A right to make a fool of himself

The controversy over the NFL’s indulgence of players protesting the national anthem might be treated as a time to learn. One might learn something from Heather Mac Donald about the mythology underlying Colin Kaepernick’s protest “against the incredible number of unarmed black people being killed by the police.” In Kaepernick’s honor, I say that one deserved a high Colinic flush. Instead it metastasized with the invaluable assistance of Barack Obama and his acolytes in the administration and in the media.

One might learn something about the NFL’s standard operating procedure for the national anthem. According to the league’s operations manual: “The National Anthem must be played prior to every NFL game, and all players must be on the sideline for the National Anthem. During the National Anthem, players on the field and bench area should stand at attention, face the flag, hold helmets in their left hand, and refrain from talking….Failure to be on the field by the start of the National Anthem may result in discipline, such as fines, suspensions, and/or the forfeiture of draft choice(s) for violations of the above, including first offenses.” While the NFL has enforced rules against other instances of individualized expression by players wearing their team uniforms, it has somehow indulged the Colinic metastasis.

One might learn something about the extent of the First Amendment’s protection of speech. As interpreted by the Supreme Court, of course, the protection generally protects speech against restrictions by governmental entities such as cities, states and public universities. There are wrinkles and exceptions galore, of course, one of which applies to governmental paramilitary organizations such as police and fire departments, where the need for discipline and cohesion is recognized.

In one of the highlights of our work together representing students and teachers with speech claims in the university setting, John and I came up against the citation of this exception by University of Minnesota lawyers defending the suppression of speech. The university police had been called out to censor an exhibit by history professors on the campus of the University of Minnesota at Duluth. The university lawyers “explained” that the exhibit posed a threat to the order of the campus regime. We somehow managed to persuade the court to distinguish the University of Minnesota from a paramilitary organization.

One might learn that the First Amendment generally does not protect speech rights in the setting of private employment. A private employer can generally limit an employee’s right to express oneself at work. The NFL, for example, relies on its authority to regulate player speech in a myriad of ways with which we are all familiar. It has nevertheless recognized the Colinic exception to these regulations.

Writing at the site of Center of the American Experiment, John Hinderaker quotes my friend and former colleague Teresa Collett of the University of St. Thomas School of Law in Minneapolis. As is her wont, Professor Collett is trying to do some teaching in a teachable moment. She explains:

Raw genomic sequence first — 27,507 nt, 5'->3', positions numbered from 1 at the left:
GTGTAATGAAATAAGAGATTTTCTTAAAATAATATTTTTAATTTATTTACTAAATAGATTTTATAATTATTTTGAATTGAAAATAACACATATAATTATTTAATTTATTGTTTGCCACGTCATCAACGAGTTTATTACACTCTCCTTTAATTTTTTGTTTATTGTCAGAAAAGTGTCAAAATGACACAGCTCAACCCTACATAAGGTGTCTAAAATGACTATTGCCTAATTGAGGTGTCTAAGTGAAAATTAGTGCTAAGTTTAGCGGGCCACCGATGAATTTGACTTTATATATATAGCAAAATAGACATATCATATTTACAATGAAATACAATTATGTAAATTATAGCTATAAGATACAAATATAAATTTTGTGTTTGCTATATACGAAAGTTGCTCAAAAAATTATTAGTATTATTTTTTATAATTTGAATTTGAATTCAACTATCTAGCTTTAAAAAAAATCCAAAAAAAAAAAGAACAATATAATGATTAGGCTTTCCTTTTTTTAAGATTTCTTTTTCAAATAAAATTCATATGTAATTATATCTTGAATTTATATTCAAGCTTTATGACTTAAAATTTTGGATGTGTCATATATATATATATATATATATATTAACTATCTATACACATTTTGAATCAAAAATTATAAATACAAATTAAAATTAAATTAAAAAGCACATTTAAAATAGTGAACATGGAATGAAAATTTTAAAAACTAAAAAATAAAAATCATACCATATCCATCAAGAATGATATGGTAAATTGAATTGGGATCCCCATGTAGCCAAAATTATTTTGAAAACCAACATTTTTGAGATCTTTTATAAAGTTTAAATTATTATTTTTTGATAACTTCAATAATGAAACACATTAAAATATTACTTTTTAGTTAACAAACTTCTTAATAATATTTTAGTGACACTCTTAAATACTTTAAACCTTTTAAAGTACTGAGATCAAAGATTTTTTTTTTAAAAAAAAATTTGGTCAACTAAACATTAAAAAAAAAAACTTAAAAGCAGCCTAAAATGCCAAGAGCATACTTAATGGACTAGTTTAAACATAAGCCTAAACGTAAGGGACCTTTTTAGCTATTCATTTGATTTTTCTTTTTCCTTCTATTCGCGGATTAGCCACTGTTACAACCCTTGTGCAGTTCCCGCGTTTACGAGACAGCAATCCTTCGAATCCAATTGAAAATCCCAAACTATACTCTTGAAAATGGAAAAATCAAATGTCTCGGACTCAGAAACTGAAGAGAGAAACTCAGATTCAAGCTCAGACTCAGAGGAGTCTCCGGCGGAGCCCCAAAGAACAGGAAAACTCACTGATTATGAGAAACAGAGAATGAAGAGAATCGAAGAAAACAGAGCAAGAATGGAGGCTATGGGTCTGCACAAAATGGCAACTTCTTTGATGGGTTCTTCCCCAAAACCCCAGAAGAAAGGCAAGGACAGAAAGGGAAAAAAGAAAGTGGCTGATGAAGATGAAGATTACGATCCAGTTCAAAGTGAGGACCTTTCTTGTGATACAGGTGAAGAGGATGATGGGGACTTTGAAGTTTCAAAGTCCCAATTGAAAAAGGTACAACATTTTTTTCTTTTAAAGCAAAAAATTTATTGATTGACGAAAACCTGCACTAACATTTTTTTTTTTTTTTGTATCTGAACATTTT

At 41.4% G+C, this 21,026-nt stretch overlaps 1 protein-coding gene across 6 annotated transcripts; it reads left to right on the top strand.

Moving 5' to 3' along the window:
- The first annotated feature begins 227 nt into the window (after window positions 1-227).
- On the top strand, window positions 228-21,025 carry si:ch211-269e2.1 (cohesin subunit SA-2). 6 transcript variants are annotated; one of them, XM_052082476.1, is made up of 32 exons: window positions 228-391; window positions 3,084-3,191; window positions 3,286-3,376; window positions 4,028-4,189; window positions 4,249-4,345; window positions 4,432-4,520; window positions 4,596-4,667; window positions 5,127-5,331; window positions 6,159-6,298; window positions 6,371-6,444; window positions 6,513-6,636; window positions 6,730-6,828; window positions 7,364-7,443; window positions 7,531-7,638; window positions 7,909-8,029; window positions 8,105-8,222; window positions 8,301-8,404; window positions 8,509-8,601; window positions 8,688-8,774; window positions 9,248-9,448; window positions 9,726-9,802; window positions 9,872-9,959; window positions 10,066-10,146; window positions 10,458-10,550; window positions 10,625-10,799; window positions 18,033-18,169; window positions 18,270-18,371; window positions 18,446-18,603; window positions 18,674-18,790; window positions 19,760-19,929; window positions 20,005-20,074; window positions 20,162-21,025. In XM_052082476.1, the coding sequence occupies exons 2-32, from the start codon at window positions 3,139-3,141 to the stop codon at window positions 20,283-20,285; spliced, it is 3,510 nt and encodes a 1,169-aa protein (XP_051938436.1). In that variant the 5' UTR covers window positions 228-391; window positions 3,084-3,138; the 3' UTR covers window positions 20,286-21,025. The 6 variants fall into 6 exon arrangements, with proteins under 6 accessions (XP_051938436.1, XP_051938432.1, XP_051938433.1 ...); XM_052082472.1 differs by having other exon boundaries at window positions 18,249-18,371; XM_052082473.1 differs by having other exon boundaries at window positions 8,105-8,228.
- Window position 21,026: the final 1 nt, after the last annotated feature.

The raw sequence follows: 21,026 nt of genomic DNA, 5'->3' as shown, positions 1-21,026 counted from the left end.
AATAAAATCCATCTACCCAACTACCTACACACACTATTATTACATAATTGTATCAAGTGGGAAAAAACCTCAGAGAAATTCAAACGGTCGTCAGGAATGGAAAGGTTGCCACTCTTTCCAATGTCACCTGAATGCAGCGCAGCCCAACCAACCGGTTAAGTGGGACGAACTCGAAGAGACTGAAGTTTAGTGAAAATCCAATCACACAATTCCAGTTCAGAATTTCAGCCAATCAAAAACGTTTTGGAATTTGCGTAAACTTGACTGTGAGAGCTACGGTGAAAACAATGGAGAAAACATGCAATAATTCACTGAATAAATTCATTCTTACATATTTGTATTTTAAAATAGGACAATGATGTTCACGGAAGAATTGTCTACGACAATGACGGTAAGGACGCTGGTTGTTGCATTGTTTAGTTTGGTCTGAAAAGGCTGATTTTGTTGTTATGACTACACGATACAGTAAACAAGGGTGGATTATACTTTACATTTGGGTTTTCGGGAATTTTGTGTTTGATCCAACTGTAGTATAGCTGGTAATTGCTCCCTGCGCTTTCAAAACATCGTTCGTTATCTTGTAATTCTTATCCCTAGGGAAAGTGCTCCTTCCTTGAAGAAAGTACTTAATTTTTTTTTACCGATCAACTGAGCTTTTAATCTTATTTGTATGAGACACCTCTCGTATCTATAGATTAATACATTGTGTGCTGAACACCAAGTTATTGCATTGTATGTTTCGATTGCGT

I don’t watch football. I don’t care about football. But I do care about constitutional literacy. Please stop saying football players have first amendment rights to disregard the direction of their private employers while engaged in privately sponsored activities — which is what NFL football games are. They have no more constitutional protection for their expressive activities than I do for mine at my private Catholic university. Any “rights” they have are based on their contracts and employment law.

On the one hand, we have Professor Collett teaching something true about the scope of our Fist Amendment speech rights. On the other hand, we have Star Tribune sportswriter Michael Rand triumphantly declaiming:

A gameday manual can say what it wants. So can a president, for that matter. At the end of the day, we’re still back to the First Amendment — the trump card, so to speak — which carries just a little more sway than a logistical document or a tweet.

“Congress shall make no law respecting an establishment of religion, or prohibiting the free exercise thereof; or abridging the freedom of speech, or of the press; or the right of the people peaceably to assemble, and to petition the Government for a redress of grievances.”

Free speech leads to uncomfortable conversations — ones that Rodgers, correctly, says we need to be having. Debating whether a league rule means players shouldn’t be able to start that conversation probably means you don’t want to have that conversation.

Enough false flags. The real one is too important.

The First Amendment protects Michael Rand’s right to display his ignorance and make a fool of himself in the pages of the Star Tribune. One might learn that Rand therefore needs someone to protect him from himself. (Editors?) Or one might learn you can’t believe everything you read in the Star Tribune.

UPDATE: Michael Rand responds to me via Twitter.

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